Illinois, US-based ICP Industrial and HeiQ of Switzerland have signed a deal under which the former will incorporate the latter’s Covid-19 destroying technology into water-based and UV-curing products for use in lamination or over-coating of all kinds of print applications produced using all major print technologies, including digital.

Intended to be added last to any printed surface and thus forming the surface that users would touch, the coatings should exhibit the same resistance to SARS-CoV-2 and other viruses as HeiQ Viroblock has been tested to do on textiles used in facemasks. Combining two modes of attack, Viroblock is said to achieve more than 99.99% destruction of various viruses and bacteria ‘in minutes’ according to ISO 18184 and ISO 20743 standards. It has already been adapted for use in paints, so the extension to print brings another large category of frequently-handled materials within its application range.

Coatings are in development for a wide range of printed substrates, from paper and board to vinyl and other synthetic materials and with print processes including offset, flexo and gravure as well as digital. For flexible packaging applications, ICP is working with film manufacturers to incorporate the coating on the surface of the material. Viroblock NPJ03 is made with cosmetic-grade materials and US EPA and equivalent European approvals are being sought for the substance’s anti-viral claims.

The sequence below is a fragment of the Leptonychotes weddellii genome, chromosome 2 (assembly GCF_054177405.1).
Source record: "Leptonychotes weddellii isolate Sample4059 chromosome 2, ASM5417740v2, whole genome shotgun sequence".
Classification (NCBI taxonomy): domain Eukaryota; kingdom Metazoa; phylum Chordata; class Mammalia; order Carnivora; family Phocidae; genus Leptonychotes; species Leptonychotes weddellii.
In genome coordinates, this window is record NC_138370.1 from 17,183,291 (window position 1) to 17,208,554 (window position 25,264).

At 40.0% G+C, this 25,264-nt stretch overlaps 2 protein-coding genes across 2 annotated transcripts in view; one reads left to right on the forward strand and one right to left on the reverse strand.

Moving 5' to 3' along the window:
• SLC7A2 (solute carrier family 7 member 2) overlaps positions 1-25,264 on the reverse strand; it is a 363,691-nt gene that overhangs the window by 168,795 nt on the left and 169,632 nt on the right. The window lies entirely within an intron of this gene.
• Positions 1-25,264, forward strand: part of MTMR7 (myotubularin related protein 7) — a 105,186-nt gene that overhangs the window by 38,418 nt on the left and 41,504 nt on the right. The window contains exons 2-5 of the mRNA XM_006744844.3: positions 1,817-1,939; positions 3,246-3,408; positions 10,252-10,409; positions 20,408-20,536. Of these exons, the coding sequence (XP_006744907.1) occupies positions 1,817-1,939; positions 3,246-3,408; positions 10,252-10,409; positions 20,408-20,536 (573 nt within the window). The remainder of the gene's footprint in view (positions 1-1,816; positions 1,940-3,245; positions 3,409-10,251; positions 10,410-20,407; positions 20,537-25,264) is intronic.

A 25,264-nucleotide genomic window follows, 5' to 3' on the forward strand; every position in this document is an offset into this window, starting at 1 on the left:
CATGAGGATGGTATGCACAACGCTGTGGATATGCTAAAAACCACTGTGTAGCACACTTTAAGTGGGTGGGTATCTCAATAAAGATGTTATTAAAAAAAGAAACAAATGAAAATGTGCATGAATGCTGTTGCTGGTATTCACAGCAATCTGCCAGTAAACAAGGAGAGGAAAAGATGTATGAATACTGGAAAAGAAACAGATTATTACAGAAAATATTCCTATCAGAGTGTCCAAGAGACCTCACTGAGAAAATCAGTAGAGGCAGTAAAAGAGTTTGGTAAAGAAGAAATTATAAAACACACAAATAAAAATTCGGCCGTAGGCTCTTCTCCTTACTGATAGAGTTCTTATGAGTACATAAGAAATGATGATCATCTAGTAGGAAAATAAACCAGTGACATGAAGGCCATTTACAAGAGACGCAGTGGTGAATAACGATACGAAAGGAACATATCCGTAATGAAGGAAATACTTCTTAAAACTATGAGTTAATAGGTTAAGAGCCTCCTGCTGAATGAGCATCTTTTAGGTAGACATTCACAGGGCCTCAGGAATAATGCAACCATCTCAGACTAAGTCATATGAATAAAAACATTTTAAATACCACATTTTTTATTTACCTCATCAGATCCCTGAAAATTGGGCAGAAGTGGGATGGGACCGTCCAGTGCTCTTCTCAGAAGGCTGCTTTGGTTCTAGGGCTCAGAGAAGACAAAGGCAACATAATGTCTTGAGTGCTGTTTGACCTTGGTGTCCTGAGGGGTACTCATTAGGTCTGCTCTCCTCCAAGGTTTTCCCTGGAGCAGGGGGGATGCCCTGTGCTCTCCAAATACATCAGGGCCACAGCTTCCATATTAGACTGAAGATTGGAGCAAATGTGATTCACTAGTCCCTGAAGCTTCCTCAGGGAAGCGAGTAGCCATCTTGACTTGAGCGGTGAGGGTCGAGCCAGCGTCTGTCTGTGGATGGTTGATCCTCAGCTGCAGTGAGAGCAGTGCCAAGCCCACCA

ICP Industrial’s division president Paul Grzebielucha said, ‘We are excited to offer this new innovative technology to the print world. We have global reach under our brands of Nicoat, MinusNine and Hitech Coatings to provide this protection on billions of printed surfaces per year. This HeiQ Viroblock game-changing technology for our industry and society has proven to be a superior solution that is currently available in the marketplace.’

HeiQ co-founder and CEO Carlo Centonze added, ‘It is with great pleasure that we team up with ICP Industrial, a global leader serving the print and packaging industry with advanced coating systems. As we have all learned in this global pandemic, surfaces matter and viruses can remain infectious for several days on paper, plastics and cardboard.’